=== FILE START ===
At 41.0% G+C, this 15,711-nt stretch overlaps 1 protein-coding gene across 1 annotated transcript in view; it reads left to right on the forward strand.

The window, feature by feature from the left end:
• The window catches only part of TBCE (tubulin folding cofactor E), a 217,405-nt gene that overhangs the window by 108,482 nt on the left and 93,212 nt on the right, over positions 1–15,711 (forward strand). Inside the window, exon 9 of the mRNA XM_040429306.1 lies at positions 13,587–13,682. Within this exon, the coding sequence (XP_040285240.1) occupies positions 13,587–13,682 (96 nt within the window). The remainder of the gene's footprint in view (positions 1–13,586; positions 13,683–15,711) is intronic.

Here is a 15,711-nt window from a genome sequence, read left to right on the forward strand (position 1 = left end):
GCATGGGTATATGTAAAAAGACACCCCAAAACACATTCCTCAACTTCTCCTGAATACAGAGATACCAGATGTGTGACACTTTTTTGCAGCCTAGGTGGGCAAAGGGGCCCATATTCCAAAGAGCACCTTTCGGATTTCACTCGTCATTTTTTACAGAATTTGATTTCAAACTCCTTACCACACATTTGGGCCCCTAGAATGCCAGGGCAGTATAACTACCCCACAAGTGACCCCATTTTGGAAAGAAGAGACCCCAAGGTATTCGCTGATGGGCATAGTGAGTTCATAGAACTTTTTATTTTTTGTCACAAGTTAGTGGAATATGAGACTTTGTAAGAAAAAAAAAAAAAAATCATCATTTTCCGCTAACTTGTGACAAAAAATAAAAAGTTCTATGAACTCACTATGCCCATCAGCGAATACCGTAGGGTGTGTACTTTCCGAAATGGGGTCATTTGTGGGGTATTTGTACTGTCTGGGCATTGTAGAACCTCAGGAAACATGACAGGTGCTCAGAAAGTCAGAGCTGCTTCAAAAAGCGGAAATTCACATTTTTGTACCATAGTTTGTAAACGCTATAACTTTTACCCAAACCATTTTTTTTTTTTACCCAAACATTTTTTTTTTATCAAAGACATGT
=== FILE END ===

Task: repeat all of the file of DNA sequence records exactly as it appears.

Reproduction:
At 41.0% G+C, this 15,711-nt stretch overlaps 1 protein-coding gene across 1 annotated transcript in view; it reads left to right on the forward strand.

The window, feature by feature from the left end:
• The window catches only part of TBCE (tubulin folding cofactor E), a 217,405-nt gene that overhangs the window by 108,482 nt on the left and 93,212 nt on the right, over positions 1–15,711 (forward strand). Inside the window, exon 9 of the mRNA XM_040429306.1 lies at positions 13,587–13,682. Within this exon, the coding sequence (XP_040285240.1) occupies positions 13,587–13,682 (96 nt within the window). The remainder of the gene's footprint in view (positions 1–13,586; positions 13,683–15,711) is intronic.

Here is a 15,711-nt window from a genome sequence, read left to right on the forward strand (position 1 = left end):
GCATGGGTATATGTAAAAAGACACCCCAAAACACATTCCTCAACTTCTCCTGAATACAGAGATACCAGATGTGTGACACTTTTTTGCAGCCTAGGTGGGCAAAGGGGCCCATATTCCAAAGAGCACCTTTCGGATTTCACTCGTCATTTTTTACAGAATTTGATTTCAAACTCCTTACCACACATTTGGGCCCCTAGAATGCCAGGGCAGTATAACTACCCCACAAGTGACCCCATTTTGGAAAGAAGAGACCCCAAGGTATTCGCTGATGGGCATAGTGAGTTCATAGAACTTTTTATTTTTTGTCACAAGTTAGTGGAATATGAGACTTTGTAAGAAAAAAAAAAAAAAATCATCATTTTCCGCTAACTTGTGACAAAAAATAAAAAGTTCTATGAACTCACTATGCCCATCAGCGAATACCGTAGGGTGTGTACTTTCCGAAATGGGGTCATTTGTGGGGTATTTGTACTGTCTGGGCATTGTAGAACCTCAGGAAACATGACAGGTGCTCAGAAAGTCAGAGCTGCTTCAAAAAGCGGAAATTCACATTTTTGTACCATAGTTTGTAAACGCTATAACTTTTACCCAAACCATTTTTTTTTTTTACCCAAACATTTTTTTTTTATCAAAGACATGT